Uninsured driving is never far from the headlines, but how much do you know about it? asks Fiona Andrews

Uninsured driving is a perennial problem for the motor insurance industry, and indeed for law-abiding motorists in general. It is easy to foresee the kind of problems that arise following an accident where the person at-fault carries no insurance. It is also estimated that a typical motor insurance premium is inflated by around £30 because of the general cost of uninsured driving. Over 1 million drivers are thought to have no motor insurance. It is also the case that uninsured drivers are considered more likely to commit other offences, such as driving vehicles without an MOT.A report on the subject was published in October by Professor Greenaway. The report quantifies the extent of the problem and puts forward a raft of recommendations to bring about a rapid, practical and equitable solution.Among the principal recommendations of Greenaway are:

  • Insurance providers should be required to collect systematically and report information on claims relating to incidents involving uninsured drivers
  • Both government and industry should develop a programme to heighten awareness of the requirement for third-party insurance, the risks of driving uninsured and the consequences of doing so
  • Changes should be made to provide police forces with unrestricted access to the motor insurance database, which should be fully integrated with the police national computer
  • Before being accredited to write motor insurance, providers should be required to sign-up to the Motor Insurers' Bureau and demonstrate that they have the capacity required to comply with rapid data entry to motor insuranc database.
  • The permitted interval between an insurance policy being issued and details uploaded in the MID should be reduced from 14 days to seven days by the end of 2006 with a target of 100% compliance.
  • Insurance of the individual driver rather than insurance of the vehicle should continue to be the basis for third party liability cover.
  • Every motor insurance policy which is issued should contain information on both the insured driver(s) and the vehicle(s) they are insured to drive
  • Magistrates should be able to impose tougher penalties for uninsured driving
  • Police should be given the power to seize and destroy vehicles driven uninsured
  • Biba has responded to the report, endorsing a number of the proposals. It concurs with the view that the 15-day road accident cover extension should be abolished and further suggests that every insurer should agree that there is no road accident cover extension.It also supports stiffer penalties for no-insurance offences and advocates a minimum of six points for a first offence, with two offences resulting in a ban. Biba also suggests that an enforcement agency be created, with access to the various databases and with the power to convict, without being a draw on police resources.But there is still general dissatisfaction and unease that uninsured driving remains such a significant thorn in the flesh both of the industry and society at large. This frustration is evidently mounting to the extent that it is triggering the formulation of concrete proposals to tackle the problem.Motor personal injury has been identified as a key area for development during research done with the market by the Faculty of Claims.Important issues mentioned in the report relating to best claims practice will be addressed as part of forthcoming faculty briefings.‘ Fiona Andrews is manager of the Faculty of Claims and head of CPD at the CIIThe Greenaway report can be found at: www.dft.gov.uk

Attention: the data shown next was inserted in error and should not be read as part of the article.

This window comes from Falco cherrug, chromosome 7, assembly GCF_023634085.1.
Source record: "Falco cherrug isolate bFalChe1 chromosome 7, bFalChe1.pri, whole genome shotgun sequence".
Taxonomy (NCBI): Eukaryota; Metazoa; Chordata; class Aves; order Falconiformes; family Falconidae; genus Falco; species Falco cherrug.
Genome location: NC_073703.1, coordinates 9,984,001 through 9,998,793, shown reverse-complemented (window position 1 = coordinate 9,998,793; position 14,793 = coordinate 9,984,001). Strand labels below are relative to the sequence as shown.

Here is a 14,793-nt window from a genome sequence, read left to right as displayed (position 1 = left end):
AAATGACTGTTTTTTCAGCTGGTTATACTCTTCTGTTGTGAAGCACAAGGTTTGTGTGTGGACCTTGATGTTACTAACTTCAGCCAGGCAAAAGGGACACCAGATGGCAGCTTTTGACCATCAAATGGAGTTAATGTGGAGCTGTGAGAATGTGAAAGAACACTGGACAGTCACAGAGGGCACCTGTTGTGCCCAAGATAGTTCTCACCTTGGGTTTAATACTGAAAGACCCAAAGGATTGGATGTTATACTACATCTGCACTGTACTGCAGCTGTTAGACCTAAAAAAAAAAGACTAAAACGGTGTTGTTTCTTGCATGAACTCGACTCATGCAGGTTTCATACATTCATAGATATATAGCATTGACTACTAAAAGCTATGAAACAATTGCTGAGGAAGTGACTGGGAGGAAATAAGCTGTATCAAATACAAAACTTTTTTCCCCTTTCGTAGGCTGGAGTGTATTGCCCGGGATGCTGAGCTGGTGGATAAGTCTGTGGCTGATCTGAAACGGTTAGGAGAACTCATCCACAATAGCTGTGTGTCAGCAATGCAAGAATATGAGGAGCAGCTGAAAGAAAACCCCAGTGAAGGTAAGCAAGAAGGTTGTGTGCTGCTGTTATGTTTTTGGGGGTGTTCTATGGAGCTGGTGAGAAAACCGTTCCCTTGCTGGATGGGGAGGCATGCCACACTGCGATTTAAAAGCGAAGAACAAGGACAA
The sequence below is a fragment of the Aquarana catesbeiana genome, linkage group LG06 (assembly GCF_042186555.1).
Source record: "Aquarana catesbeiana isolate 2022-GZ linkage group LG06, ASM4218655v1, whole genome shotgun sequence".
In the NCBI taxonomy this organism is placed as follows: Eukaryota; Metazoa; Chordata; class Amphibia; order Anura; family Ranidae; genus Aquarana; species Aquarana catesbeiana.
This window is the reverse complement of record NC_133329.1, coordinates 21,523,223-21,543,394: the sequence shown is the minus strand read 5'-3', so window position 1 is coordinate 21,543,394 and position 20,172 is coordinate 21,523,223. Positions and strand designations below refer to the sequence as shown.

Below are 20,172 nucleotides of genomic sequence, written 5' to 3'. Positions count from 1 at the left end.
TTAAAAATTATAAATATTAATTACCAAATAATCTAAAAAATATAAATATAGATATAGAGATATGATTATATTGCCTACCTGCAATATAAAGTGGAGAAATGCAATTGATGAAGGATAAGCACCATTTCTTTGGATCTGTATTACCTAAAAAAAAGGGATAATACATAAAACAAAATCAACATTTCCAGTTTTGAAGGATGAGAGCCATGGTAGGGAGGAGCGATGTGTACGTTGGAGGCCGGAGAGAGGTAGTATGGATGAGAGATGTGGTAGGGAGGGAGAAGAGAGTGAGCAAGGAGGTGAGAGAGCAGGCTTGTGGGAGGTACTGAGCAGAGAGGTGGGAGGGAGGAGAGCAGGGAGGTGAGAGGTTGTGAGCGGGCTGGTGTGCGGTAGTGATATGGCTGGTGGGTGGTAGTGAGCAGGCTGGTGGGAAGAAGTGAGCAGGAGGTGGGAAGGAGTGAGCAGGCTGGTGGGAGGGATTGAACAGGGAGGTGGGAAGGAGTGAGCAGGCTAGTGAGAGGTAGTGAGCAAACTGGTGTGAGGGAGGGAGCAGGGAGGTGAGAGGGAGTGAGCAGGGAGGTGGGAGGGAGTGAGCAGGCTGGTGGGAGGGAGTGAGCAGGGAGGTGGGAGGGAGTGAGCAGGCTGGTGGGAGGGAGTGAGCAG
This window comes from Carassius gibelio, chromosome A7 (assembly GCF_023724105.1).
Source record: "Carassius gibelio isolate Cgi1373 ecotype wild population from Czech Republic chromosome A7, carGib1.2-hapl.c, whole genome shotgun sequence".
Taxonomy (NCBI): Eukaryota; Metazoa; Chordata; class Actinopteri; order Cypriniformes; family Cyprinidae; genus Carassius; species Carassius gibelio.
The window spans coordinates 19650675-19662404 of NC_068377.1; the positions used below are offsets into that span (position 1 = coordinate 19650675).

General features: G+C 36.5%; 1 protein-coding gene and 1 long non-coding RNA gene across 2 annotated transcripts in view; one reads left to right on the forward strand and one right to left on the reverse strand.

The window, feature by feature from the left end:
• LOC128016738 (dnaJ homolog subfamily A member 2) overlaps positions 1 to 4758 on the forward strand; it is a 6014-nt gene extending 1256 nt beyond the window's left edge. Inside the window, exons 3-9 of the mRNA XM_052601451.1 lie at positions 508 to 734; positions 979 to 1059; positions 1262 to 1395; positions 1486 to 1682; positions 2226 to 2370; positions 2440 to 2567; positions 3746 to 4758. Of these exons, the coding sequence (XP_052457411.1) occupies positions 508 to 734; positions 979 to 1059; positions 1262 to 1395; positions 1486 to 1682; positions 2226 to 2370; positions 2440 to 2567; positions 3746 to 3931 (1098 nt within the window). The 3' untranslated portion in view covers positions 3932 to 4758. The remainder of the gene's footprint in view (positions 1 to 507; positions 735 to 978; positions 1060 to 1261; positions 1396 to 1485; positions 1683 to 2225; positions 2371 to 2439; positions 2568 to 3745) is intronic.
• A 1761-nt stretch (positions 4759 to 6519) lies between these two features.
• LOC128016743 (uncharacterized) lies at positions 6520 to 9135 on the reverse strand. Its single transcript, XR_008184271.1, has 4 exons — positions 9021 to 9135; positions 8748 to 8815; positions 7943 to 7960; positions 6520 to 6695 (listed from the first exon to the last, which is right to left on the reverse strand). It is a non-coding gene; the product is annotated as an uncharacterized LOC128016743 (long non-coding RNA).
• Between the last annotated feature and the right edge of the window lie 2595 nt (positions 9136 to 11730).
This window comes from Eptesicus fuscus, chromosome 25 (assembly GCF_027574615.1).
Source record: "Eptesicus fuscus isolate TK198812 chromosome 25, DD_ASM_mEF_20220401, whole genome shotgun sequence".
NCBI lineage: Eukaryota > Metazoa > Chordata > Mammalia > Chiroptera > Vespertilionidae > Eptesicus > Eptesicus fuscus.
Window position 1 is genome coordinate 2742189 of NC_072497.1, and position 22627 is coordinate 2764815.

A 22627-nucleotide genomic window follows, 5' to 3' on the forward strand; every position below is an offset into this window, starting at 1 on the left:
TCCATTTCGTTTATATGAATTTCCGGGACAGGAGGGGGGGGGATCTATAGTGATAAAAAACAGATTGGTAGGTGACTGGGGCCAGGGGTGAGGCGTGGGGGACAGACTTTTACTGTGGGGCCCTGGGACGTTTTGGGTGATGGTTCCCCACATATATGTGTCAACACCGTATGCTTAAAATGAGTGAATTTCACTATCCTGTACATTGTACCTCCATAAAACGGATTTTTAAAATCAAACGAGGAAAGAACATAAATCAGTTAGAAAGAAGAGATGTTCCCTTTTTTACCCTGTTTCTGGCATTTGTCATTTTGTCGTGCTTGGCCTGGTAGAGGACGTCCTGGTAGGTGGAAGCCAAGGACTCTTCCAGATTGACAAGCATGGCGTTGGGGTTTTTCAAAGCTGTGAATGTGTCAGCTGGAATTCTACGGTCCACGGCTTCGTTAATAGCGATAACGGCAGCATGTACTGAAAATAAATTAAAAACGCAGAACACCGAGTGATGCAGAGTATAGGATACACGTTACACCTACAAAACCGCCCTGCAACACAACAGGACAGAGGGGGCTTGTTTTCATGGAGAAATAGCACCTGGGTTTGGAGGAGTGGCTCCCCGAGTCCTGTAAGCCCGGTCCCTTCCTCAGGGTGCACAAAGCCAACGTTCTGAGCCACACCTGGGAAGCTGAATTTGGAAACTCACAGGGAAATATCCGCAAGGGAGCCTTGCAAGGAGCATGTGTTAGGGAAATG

How much do you know about uninsured driving?Select one correct option.Q1 What combination of factors must a person demonstrate to avoid conviction following the charge of driving an uninsured motor vehicle in the conduct of company business?a) The vehicle did not belong to him and he was using the vehicle in the course of employment onlyb) He was using the vehicle in the course of employment only and had no reason to believe the vehicle was not insuredc) The vehicle did not belong to him and he had no reason to believe the vehicle was not insuredd) The vehicle did not belong to him, he was using the vehicle in the course of employment and had no reason to believe the vehicle was not insured.Q2 The Uninsured Drivers Agreement (1999) covers damage to property where there is NO motor insurance policy in force up to a maximum of:a) £150,000b) £250,000c) £500,000d) £1,000,000.Q3 What is the main role and function of the Motor Insurers' Bureau?a) To act as government regulator of motor insurers under the provision of the Financial Services and Markets Act [2000]b) To act as ‘payer of last resort' to victims of road accidents where the driver has no insurerc) To administer a central database of motor claims, which may be used to deter fraudd) To administer the international ‘green card' system facilitating travel between different countries within Europe.Q4 If the police wished to check that a vehicle was insured, which agency's database, if any, would they use?a) The Driver and Vehicle Licensing Authorityb) The Motor Insurers' Bureauc) The Motor Insurers' Information Centred) Such information is not available on a central database.Q5 Which type of vehicle is exempt from the compulsory insurance requirements of the Road Traffic Act [1988]?a) Agricultural tractorsb) Construction plantsc) Invalid carriagesd) Licensed taxis.These questions are taken from the CII examination guide for Motor Insurance Products, a certificate in insurance unit. Answers by left margin

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